First, we would like to thank the study sponsors whose support made this initiative a reality: the Paul G. Allen Family Foundation, the Ford Foundation, The Bill & Melinda Gates Foundation, Mr. Ming Wai Lau, the Gordon and Betty Moore Foundation, The Rockefeller Foundation, the U.S. Agency for International Development, and the Wellcome Trust. We especially thank The Rockefeller Foundation for hosting the report launch event at their headquarters in New York City.

We are grateful for the participation of more than 250 experts who volunteered their time and shared a wealth of information with the Commission at the four international Institute of Medicine (IOM) Global Health Risk Framework workshops on finance, governance, health systems, and research and development (R&D), as well as in two R&D consultations. Their rich discussions and contributions were critically considered by the Commission in their deliberations. Details on the workshops are provided in Chapter 1 of this report and will be published as IOM workshop summaries this year. We would like to express our gratitude to the stakeholders who participated in the R&D consultations: Manica Balasegaram, Beth Bell, Seth Berkley, Luciana Borio, Robert Califf, Edward Cox, Anthony Fauci, Peter Horby, Philip Krause, Cliff Lane, Nicole Lurie, Rohit Malpani, Gary Nabel, Judit Rius, Susan Sherman, Moncef Slaoui, Patrick Vallance, Charlie Weller, and David Wood. We would also like to thank Margaret Chan, Tom Frieden, and Jim Kim, who shared their expertise with the Commission and Secretariat through individual consultations. Olga Jonas from the World Bank also provided invaluable insight into the costings for country-level pandemic prevention and response activities. We also appreciate input from Marc Lipsitch from the Harvard T.H. Chan School of Public Health.

Collaboration with other relevant efforts was critical to the Commission’s work. We are especially grateful to Ramesh Rajasingham with the Secretariat at the United Nations (UN) High-Level Panel on Global Response to Health Crises, and Elil Renganathan with the Secretariat at the WHO Ebola Interim Assessment Panel.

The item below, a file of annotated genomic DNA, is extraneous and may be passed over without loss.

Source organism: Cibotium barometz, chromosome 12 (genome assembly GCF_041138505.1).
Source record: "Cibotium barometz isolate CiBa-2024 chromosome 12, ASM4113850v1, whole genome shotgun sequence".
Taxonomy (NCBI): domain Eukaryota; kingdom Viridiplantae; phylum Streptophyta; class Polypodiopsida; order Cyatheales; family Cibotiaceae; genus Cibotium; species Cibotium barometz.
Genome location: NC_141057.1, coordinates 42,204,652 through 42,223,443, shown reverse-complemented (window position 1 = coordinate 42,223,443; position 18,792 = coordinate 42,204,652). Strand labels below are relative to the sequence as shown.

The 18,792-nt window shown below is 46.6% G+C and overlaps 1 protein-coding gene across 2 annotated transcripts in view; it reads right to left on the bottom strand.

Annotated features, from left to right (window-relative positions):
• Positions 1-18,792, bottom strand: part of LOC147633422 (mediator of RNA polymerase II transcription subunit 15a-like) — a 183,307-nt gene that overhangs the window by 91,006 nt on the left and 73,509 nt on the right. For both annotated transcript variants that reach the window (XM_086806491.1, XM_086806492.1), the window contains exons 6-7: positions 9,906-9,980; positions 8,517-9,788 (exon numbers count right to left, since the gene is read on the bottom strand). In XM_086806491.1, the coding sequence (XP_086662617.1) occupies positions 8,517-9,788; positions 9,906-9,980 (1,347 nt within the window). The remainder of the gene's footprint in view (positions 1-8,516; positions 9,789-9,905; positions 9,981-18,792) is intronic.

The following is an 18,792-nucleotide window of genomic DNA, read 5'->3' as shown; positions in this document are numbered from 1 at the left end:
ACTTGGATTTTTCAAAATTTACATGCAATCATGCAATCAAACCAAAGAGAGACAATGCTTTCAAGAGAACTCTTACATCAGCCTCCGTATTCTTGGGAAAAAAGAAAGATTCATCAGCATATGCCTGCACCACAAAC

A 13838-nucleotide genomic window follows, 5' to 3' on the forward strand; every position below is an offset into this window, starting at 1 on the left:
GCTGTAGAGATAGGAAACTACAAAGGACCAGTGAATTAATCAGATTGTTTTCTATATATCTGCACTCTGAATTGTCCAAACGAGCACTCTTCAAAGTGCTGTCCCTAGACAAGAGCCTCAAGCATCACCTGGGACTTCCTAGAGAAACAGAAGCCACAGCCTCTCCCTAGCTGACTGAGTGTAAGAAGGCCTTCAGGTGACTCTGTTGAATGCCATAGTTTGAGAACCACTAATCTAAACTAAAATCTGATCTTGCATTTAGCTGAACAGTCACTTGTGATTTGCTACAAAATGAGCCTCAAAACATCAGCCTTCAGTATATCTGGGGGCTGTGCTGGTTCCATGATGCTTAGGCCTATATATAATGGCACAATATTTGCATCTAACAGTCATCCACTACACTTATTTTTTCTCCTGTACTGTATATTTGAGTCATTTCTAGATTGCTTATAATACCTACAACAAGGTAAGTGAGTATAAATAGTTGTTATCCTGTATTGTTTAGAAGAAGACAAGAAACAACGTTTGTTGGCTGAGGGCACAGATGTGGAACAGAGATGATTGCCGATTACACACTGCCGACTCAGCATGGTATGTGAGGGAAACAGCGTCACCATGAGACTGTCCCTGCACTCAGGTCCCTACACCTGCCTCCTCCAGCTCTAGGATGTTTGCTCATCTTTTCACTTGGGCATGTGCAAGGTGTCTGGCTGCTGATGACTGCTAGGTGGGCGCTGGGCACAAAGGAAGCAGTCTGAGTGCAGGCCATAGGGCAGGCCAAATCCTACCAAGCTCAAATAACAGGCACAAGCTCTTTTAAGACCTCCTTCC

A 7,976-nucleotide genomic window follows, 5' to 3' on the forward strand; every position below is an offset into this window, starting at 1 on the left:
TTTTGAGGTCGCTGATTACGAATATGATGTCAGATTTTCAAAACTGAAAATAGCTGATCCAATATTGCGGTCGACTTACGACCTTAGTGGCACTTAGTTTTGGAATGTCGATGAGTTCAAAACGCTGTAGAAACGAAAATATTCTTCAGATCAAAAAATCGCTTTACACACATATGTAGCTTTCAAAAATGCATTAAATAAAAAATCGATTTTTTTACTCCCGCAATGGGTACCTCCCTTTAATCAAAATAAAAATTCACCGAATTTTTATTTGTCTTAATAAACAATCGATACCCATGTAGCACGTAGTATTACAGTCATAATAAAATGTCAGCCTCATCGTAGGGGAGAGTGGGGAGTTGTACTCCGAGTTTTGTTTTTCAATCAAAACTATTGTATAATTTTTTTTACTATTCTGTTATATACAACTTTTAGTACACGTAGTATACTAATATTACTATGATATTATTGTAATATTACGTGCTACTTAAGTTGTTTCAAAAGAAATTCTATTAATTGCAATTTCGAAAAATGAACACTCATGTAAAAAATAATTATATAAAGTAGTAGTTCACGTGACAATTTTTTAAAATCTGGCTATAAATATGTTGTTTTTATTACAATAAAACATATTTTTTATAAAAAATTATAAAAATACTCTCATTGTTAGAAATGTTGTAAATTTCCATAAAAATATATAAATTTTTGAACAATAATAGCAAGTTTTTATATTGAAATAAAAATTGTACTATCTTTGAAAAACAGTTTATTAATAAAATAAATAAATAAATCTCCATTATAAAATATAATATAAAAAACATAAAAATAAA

We are appreciative of the support and advice on the dissemination strategy that we received from the Brunswick group, with particular gratitude to Jennifer Banks, Charis Gresser, and David Seldin. We are also very grateful to Casey Weeks for his creative work with the cover design. In addition, we want to thank Attaya Limwattanayingyong for her technical support to the Commission during the second Commission meeting.

The Commission also thanks Anas El Turabi and Philip Saynisch for their technical expertise in pandemic financing and for modeling the business case for investing in preparedness for global health events. Their contributions were critical to the Commission’s deliberations.

We would like to thank the staff in various offices of the National Academies of Sciences, Engineering, and Medicine who were crucial for the success of this project. We thank the staff who organized and conducted the IOM workshops: Allison Berger, Gillian Buckley, Eileen Choffnes, Anne Claiborne, Jack Herrmann, Kathryn Howell, Benjamin Kahn, Michelle Mancher, Rachel Pittluck, Megan Reeve, Joanna Roberts, and Annalyn Welp. We are very grateful to Katharine Bothner and Morgan Kanarek, who coordinated the critical role that the International Oversight Group played along the course of the study. We thank Laura DeStefano for successfully organizing the launch

Suggested Citation:"Front Matter." National Academy of Medicine. 2016. The Neglected Dimension of Global Security: A Framework to Counter Infectious Disease Crises. Washington, DC: The National Academies Press. doi: 10.17226/21891.
×

event of the report, as well as Jennifer Walsh, for coordinating the release of the report to the public. We also thank Megan Slavish for leading the administrative process that supported the peer review of the report. The project also received valuable assistance from Faye Hillman (Office of Financial Administration) and Rebecca Morgan (National Academies Research Center).